Peer Review System

The Client

On this project I collaborated with the University of Leeds - worked with researchers from the School of Medicine and School of Computing medical and Comptuting who actively submit grant applications to UK funding bodies such as Science and Technology Facilities Council (STFC) and Medical Research Council (MRC) to fund their research activities.

The Problem

Universities in the UK rely heavily on funding through grants to sustain their research activities. The competition for grants is becoming fiercer and it is recognised that one way to ensure the highest quality of application is via rigorous internal review.

Researchers from the University of Leeds described the process as informal, inconsistent and ad hock. They wanted to facilitate the management of the internal peer review which was previously conducted manually - contacting reviewers and keeping track of review and application statuses was done via email. In addition, they wanted to help the authors of grant applications find reviews from diverse sources not limited to their area of expertise. And finally to record data about previous grant applications to allow for their assessment and highlight weaknesses that can be improved upon in future submissions.

The Process


The project began with several meetings with a domain expert and research of existing platforms that support a similar review process. which provided the needed background of the problem domain which defined the requirements of the system and informed its technical design. Agreed was to use an agile methodology.

After the first iteration, an interactive prototype using Adobe XD was created. These were used during the “Design” stage to create the most suitable software architecture, which determined the most appropriate languages and tools for its development.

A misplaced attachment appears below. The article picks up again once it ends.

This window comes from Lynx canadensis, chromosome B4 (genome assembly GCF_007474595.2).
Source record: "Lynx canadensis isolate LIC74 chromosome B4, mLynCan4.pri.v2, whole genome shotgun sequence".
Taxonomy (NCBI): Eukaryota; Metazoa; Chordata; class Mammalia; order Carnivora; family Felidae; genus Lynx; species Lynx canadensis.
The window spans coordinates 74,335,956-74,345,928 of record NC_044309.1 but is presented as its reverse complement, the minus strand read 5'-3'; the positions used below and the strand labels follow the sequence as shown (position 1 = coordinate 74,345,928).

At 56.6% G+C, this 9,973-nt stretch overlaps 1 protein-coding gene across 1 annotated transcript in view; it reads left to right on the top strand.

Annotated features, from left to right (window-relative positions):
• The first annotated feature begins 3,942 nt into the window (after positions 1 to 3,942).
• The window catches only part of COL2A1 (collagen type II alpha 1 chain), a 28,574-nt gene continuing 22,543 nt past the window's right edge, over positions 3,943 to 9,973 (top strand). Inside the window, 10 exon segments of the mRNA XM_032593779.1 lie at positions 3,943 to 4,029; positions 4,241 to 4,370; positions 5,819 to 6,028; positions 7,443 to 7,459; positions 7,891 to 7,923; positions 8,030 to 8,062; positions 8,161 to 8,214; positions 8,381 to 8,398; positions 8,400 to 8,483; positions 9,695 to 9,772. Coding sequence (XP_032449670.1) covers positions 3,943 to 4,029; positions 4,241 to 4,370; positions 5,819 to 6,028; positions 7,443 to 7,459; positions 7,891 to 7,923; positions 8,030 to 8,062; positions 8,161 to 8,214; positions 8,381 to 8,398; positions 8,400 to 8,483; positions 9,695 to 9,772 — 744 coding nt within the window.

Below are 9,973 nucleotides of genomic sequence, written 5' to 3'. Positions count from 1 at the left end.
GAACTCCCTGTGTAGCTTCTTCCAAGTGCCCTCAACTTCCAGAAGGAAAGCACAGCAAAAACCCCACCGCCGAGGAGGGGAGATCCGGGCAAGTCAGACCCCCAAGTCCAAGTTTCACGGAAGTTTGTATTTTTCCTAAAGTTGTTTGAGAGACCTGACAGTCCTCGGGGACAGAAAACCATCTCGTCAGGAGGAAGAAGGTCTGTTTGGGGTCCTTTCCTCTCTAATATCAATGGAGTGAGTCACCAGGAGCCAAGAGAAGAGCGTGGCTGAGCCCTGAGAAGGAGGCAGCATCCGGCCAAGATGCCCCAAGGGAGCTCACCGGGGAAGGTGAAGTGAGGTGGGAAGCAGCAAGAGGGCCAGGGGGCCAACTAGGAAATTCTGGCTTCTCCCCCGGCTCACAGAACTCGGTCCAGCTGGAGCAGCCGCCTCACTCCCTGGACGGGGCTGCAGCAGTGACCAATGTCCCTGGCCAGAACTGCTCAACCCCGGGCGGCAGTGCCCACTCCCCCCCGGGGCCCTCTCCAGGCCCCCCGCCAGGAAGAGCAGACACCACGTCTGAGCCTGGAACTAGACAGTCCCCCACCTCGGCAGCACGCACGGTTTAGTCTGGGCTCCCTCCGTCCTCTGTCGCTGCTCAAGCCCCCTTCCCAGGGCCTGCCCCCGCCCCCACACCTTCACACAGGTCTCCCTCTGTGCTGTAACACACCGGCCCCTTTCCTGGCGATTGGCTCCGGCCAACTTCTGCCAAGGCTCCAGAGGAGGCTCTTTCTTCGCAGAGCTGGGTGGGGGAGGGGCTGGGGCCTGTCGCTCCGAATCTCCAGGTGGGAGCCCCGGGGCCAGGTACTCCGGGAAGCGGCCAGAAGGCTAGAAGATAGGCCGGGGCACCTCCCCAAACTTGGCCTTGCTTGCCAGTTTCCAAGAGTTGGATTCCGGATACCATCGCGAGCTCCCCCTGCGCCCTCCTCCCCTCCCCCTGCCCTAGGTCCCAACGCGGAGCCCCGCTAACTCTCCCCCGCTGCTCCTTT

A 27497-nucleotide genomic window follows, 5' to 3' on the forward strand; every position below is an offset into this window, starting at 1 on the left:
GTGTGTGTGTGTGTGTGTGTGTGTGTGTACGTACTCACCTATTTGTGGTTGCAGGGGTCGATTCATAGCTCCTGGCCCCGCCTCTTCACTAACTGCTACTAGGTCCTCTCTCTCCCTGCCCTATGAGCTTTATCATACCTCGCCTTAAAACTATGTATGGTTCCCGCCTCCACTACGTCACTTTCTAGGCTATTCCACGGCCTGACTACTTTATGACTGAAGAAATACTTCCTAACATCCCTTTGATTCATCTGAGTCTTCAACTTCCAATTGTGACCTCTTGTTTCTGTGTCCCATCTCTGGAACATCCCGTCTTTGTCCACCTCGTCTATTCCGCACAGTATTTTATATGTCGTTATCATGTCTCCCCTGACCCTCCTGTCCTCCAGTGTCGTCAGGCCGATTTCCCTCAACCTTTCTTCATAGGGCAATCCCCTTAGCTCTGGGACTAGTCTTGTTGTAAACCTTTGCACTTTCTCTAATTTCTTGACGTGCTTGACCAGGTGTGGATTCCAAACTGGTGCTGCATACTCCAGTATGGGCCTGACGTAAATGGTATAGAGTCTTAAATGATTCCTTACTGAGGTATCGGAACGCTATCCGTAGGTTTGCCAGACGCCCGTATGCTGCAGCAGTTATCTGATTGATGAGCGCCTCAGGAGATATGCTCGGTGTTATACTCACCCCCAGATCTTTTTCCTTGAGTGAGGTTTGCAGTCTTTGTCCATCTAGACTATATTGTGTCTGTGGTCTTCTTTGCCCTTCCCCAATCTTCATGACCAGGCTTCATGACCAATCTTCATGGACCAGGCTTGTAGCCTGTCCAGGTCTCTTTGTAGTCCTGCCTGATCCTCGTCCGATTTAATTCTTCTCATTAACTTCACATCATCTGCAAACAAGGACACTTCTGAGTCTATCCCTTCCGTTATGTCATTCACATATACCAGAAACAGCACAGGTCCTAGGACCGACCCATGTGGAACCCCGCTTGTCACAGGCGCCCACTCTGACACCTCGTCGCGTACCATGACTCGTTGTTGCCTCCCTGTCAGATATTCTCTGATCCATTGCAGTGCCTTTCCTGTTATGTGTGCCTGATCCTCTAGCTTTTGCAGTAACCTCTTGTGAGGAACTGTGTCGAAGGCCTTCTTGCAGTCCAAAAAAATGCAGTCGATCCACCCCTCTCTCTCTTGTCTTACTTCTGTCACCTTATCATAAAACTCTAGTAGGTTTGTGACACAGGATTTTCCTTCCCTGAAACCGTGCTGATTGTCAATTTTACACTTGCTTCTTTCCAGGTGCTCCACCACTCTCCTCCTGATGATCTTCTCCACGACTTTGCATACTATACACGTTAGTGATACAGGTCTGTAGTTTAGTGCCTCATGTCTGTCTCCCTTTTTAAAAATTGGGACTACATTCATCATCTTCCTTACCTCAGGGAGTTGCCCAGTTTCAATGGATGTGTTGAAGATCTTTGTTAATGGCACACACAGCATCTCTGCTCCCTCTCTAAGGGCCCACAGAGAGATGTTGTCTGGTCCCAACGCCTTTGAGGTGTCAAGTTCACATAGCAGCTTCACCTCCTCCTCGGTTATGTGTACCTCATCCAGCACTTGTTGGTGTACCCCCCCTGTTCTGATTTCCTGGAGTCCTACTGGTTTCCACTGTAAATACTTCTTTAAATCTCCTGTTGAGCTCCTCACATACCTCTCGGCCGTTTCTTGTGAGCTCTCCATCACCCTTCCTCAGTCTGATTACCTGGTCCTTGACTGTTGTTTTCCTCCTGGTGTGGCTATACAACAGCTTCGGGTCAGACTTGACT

This phase had two main components - technical design and user interface design.

The technical design was driven by the core function of the system - to create applications and submit them for review. as well as non-functional user requirements such as usability and maintainability. These high-level decisions shaped the overall system structure and were a key factor in the choice of technology stack and implementation.

The user interface was first designed using wireframes. These were then transformed into a high-fidelity interactive prototype.


Developed were two components - a REST web service and a frontend client.

The front-end conponent was a single page application using Vue.js which interacted with a back-end component written in PHP with Symfony and API Platform.

The back-end conponent provided the necessary functions for user management, creating applications for review, application processeing and review invitations as well as submitting reviews. At the heart of the system was an algorithm that selected relevant reviewers based on their areas of expertise.


The platform was tested in multiple iterations with a group of researchers at the University of Leeds.

The platform was well accepted by the focus groups. 90% of the researchers said it is well suited to support the internal peer review of grant applications. The project completed the set objectives and provided a solid foundation for an internal peer review software to be further developed in the future.